We’ve reviewed some pretty clever speakers over the past few years. Highlights have been the £11k Kii Audio Threes we tested recently, with their innovative DSP-driven active operation and controlled low frequency dispersion, and also Goldmund’s £62,000 ProLogos wireless active standmounters.
Moving down in price to the likes of Bowers & Wilkins' tech-laden 805Ds (£4500) and KEF’s excellent Reference 1s (£5000) brings us a diamond dome tweeter in a decoupled metal housing in the case of the former, and the latest generation of KEF’s trademark Uni-Q driver array where the tweeter sits in the throat of the midrange unit improving dispersion and integration in the process.
Against such a technological backdrop, Dynaudio’s new Contour 20s could be viewed as rather ordinary, and a quick glance at their two-way, rear ported configuration and conventional looking MDF box will do little to convince otherwise. Yet, look closer and you’ll find much more of interest here than first impressions suggest.
Design and build
Dynaudio Contour 20 tech specs
Sensitivity 86dB (2.83V/ 1m)
IEC power handling 180W
Nominal impedance 4 ohms
Frequency response 39Hz-23kHz (-3dB)
Box principle Rear-ported bass reflex
Crossover 2 way
Crossover frequency 2200 Hz
Crossover slope 2nd order
Woofer 18cm MSP cone
Tweeter 28mm soft dome
Weight 15.5 kg
Dimensions (hwd) 44 x 21.5 x 36cm
We have never doubted Dynaudio’s ability to design drive units. Its designs have featured on some of the finest speakers ever made (on an OEM basis), and the drivers used on the Contour 20 are terrific. It’s just a shame that, visually at least, there’s little to separate these exotic premium units from those used in the company’s entry-level Emit range.
The diaphragm materials appear much the same too – fabric for the 28mm soft-dome tweeter and MSP (Magnesium Silicate Polymer) cone for the 18cm mid/bass. You’ll find the differences behind the headlines, in things like the motor system, the suspension and more ambitious detail engineering that separates the good from the great.
Equally, that 44cm tall cabinet looks entirely conventional, but it isn’t. Like most rivals it uses MDF, but here the back panel is 38mm thick and is coupled to 16mm sides. There’s extensive bracing to control resonances and improve stiffness. That front is a mix of a 14mm aluminium panel lined with 16mm MDF – a combination that results in a rigid and well-damped platform for the drive units to work from.
Our review samples are finished with a traditional walnut veneer, but if this doesn’t appeal there's also ivory oak for the same price or white and black gloss options for a 10 per cent premium. There are two other choices – gloss grey oak and dark rosewood – both of which look lovely, but add 15 per cent to the price.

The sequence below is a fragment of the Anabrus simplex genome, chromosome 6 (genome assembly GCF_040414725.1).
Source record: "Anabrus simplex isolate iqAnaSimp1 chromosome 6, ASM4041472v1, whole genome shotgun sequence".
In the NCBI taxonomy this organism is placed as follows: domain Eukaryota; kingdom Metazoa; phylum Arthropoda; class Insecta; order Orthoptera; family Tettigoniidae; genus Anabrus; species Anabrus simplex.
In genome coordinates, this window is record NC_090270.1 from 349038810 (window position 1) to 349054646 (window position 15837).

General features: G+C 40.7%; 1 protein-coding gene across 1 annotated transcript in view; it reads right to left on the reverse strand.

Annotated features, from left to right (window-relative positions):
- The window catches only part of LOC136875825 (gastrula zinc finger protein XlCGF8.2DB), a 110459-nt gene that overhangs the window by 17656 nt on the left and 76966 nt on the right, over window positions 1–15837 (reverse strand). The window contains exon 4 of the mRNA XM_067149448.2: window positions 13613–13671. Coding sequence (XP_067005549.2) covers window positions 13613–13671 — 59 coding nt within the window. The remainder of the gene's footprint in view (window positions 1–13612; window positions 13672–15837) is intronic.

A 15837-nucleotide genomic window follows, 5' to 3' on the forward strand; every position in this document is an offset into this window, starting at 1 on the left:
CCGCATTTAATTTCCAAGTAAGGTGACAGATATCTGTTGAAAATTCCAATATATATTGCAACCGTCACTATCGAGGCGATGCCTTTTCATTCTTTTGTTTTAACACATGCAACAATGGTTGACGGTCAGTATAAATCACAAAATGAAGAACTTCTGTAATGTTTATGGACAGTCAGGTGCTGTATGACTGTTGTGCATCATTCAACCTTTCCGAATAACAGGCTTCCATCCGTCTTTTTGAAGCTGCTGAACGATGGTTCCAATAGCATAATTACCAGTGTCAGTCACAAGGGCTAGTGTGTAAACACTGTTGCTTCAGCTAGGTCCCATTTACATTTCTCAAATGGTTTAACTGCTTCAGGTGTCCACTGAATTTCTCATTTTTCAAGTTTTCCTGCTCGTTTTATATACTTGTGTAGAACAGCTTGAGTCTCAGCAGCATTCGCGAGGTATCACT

Performance and positioning
The enclosure is rear ported. This means that a little care needs to be taken in positioning. The 20s sound most balanced around a metre in to our listening room and with just a small degree of angle towards the listening position. Set up this way, they produce a wide and precisely focused soundstage coupled with a pleasing amount of weight and authority.
If you need to place the speakers closer to a wall, don’t worry. Dynaudio provides a two-stage foam port bung that blocks the port to varying degrees. Using these bungs gives you a chance to control the speaker’s low frequency output to a degree. In our room we preferred the sound with ports open.
Any good speaker at this level will need to be partnered with capable electronics to really shine, and these Dynaudios are no different. We use our usual reference system, comprising Naim NDS/555PS music streamer, Clearaudio Innovation Wood turntable/Cyrus Phono signature vinyl combination and Gamut’s D3i/D200i pre/power.
Our first impression is of an authoritative and composed performer, one that sounds in control no matter how complex or demanding the recording gets. It’s an impression that stays with us throughout the test process.
We start off with Vivaldi’s Four Seasons and the sheer scale and dynamic reach of the Contours stand out. The speakers sound assured and solid, with a stability of presentation that impresses. Detail levels are high; the Dynaudios digging deep into the fabric of the recording and revealing low-level details most rivals would ignore.
Things are good tonally. The Contours have a smooth, refined balance that avoids emphasising the harshness in aggressive recordings. Bass is rich but remains articulate, and is surprisingly extended for a speaker of this size. With eyes closed, it would be easy to imagine the sound coming from the 20s to be that from decently sized floorstanders.
Dynamics are delivered with enthusiasm. Given a capable amplifier these speakers don’t hold back. They paint on a large canvas and render dynamic extremes with confidence and punch. Pleasingly, they don’t overlook the subtleties and handle nuances with care.
We move to The xx’s debut set and the Dynaudios revel in the complex rhythms and sparse production. The 20s don’t hold back when it comes to rhythmic expression and manage to render instruments across the frequency range in a musically cohesive and satisfying way. Put simply, these are a fun listen.
The care taken in the crossover design and matching of drive units shines through in the Contours’ fine integration and the seamless midrange performance. Voices are rendered with passion and are delivered with force and finesse depending on the quality the music demands. Add plenty of attack and you have speakers that are at home with all types of music.
Despite first impressions we find ourselves deeply impressed with the things these standmounters can do. It looks like the old saying about judging a book by its cover applies to hi-fi too.
- Sound 5
- Compatibility 5
- Build 5